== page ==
What are some things people might not know about adopting elderly pets or about the challenges faced by their owners in assisted living?
It takes an extra step to care for senior pets, because we have to make sure we meet the pets’ dietary and health needs. A lot of seniors’ pets are also senior; they’ve have had them for a while. So, when they’re relinquished, they’re often the most likely to be euthanized in shelters.
During the height of the COVID-19 pandemic, many seniors in assisted living facilities were unable to leave their rooms and apartments for fear of contracting the virus. While they were kept physically safe, many experienced increased rates of depression and anxiety. Isolated from family and friends, companion pets were their only source of comfort during that difficult time.
Tell me about your other volunteerism.
Learning more about public policy inspired me to question why senior citizens have so many financial limitations. And it’s really because there’s a lack of support. That inspired me to begin the advocacy part of GrandPaws Pantry.
Two years ago, I also founded The Color of Us, an online youth community for biracial, multiracial and multicultural youth to have a platform to express themselves as well as educate about what it means to be mixed in America. I host a monthly podcast series, create content and engage in advocacy for that as well.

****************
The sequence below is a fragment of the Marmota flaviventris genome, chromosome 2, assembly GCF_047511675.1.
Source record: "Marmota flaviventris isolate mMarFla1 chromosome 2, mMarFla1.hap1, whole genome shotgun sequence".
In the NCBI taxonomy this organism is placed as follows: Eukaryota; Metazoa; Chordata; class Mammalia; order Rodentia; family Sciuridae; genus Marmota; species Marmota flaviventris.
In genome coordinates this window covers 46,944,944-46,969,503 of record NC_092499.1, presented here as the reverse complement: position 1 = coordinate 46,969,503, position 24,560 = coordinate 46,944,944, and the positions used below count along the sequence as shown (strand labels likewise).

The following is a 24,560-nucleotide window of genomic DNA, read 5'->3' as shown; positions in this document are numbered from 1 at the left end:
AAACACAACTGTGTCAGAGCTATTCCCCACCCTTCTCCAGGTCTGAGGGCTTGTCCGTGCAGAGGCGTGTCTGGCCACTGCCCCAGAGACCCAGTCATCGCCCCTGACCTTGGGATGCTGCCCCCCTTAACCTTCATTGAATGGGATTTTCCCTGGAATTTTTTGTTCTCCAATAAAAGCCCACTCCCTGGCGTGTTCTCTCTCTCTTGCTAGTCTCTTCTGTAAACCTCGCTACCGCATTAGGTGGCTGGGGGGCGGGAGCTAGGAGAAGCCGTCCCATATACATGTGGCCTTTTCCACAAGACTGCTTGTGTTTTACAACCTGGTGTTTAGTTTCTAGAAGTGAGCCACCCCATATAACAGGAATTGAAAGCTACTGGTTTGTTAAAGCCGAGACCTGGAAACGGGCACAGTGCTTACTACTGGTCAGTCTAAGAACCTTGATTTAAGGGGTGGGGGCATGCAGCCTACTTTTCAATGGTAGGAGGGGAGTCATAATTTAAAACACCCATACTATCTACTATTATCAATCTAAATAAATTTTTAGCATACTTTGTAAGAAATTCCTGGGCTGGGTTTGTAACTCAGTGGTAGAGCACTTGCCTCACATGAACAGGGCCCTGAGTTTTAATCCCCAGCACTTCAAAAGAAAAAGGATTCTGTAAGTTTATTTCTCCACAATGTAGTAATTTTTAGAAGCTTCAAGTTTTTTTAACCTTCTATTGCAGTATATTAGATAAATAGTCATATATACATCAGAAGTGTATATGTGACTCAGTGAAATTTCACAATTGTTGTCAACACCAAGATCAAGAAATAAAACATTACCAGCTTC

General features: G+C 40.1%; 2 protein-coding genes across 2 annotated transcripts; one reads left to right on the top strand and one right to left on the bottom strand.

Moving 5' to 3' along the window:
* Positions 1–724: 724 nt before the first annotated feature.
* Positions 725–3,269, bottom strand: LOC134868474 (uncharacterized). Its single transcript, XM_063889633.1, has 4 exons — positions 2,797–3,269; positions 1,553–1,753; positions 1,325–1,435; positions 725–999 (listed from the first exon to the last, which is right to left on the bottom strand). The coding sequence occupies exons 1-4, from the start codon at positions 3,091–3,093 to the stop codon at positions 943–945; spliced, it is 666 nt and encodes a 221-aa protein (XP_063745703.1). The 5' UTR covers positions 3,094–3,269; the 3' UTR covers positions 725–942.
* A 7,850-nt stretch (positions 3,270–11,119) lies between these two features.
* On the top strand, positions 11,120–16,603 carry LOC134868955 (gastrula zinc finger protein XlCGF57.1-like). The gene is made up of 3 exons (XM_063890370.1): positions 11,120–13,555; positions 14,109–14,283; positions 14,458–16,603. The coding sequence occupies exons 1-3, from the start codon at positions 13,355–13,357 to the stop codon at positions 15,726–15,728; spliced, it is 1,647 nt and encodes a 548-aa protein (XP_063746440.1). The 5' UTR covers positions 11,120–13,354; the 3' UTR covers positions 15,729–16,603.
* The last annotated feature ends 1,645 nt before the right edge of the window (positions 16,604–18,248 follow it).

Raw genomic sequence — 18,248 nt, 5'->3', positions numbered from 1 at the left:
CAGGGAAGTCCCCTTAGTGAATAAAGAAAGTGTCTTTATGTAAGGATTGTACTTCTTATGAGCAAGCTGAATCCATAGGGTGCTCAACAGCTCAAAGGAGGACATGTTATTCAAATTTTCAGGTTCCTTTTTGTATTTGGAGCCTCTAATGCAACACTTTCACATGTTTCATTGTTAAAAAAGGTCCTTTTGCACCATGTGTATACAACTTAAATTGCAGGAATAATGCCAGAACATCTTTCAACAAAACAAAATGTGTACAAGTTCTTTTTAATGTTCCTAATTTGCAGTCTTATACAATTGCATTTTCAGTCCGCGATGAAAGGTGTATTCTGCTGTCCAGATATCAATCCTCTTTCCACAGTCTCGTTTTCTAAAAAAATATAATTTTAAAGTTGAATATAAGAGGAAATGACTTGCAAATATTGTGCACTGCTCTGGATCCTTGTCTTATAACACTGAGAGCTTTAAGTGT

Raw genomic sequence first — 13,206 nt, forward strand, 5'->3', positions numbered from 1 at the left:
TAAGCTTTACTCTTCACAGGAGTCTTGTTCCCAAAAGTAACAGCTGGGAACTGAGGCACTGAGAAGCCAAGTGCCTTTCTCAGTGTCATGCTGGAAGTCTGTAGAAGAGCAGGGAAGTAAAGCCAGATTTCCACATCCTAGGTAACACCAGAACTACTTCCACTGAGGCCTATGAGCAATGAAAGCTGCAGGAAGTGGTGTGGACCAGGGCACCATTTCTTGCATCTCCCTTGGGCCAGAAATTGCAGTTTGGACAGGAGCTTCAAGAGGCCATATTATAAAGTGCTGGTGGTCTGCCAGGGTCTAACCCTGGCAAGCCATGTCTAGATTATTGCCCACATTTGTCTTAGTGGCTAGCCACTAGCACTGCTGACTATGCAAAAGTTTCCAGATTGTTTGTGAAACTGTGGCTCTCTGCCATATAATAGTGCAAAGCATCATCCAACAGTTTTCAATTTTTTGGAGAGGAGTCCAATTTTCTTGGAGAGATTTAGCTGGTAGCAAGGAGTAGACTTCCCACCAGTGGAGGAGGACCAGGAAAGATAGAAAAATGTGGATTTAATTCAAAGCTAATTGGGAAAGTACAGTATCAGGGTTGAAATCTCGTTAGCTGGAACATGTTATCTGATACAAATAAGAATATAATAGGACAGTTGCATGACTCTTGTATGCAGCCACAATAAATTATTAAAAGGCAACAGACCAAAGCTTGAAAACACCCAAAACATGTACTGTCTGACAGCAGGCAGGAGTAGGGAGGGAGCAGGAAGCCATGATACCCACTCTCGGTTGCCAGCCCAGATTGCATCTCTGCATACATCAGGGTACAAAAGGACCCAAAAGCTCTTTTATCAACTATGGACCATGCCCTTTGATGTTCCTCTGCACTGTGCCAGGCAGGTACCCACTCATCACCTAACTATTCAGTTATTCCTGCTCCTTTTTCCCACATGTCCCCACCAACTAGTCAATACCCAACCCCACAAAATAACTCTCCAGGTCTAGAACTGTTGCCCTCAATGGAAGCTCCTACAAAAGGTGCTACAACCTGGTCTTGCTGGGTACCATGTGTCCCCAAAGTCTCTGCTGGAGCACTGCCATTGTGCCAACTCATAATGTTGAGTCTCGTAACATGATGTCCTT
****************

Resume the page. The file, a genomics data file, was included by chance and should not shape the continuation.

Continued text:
What’s been the most rewarding part of your work with GrandPaws Pantry?
One senior I provide for is Carol. After paying for her assisted living and outside costs, Carol has $22 to live off of per month. That’s not enough to buy a box of Friskies canned cat food for one month. So, she’s put in a position like so many other seniors I’ve talked to who aren’t able to provide for themselves and their pet who brings them so much joy. Being able to make sure that seniors don’t have to worry about that and can focus the remaining money they have on themselves is such a rewarding experience that I know seniors appreciate.
Are there any future partnerships, programs or events you are excited about?
Usually, we just provide pet food to senior citizens, but during Santa Paws every December, we provide extra gifts for their pets: blankets, toys, treats, etc. It’s one of my favorite activities every year.
Why do you think it’s important for others to get involved?
A lot of the work that gets done in communities is from grassroots efforts. I don’t think people realize how much it matters to contribute regardless of age, abilities, donation size… Every person can make a difference no matter how small, and I think everyone should try.
What do you want people to learn from your story?
It’s never too young to make a difference. I started GrandPaws Pantry when I was 10 years old, and often when I approached organizations wanting to partner with or told people about what I was doing, it would be treated as a cute hobby but not something that could ever make a lasting difference.
Now, six years later, I manage an operating budget of over $60,000 and have spoken on national news and to state representatives about the work I do. Regardless of how young or old you are and how many resources you have to contribute, everyone can make a difference.
Do you want to make a difference in your community like Sonya? Find local volunteer opportunities.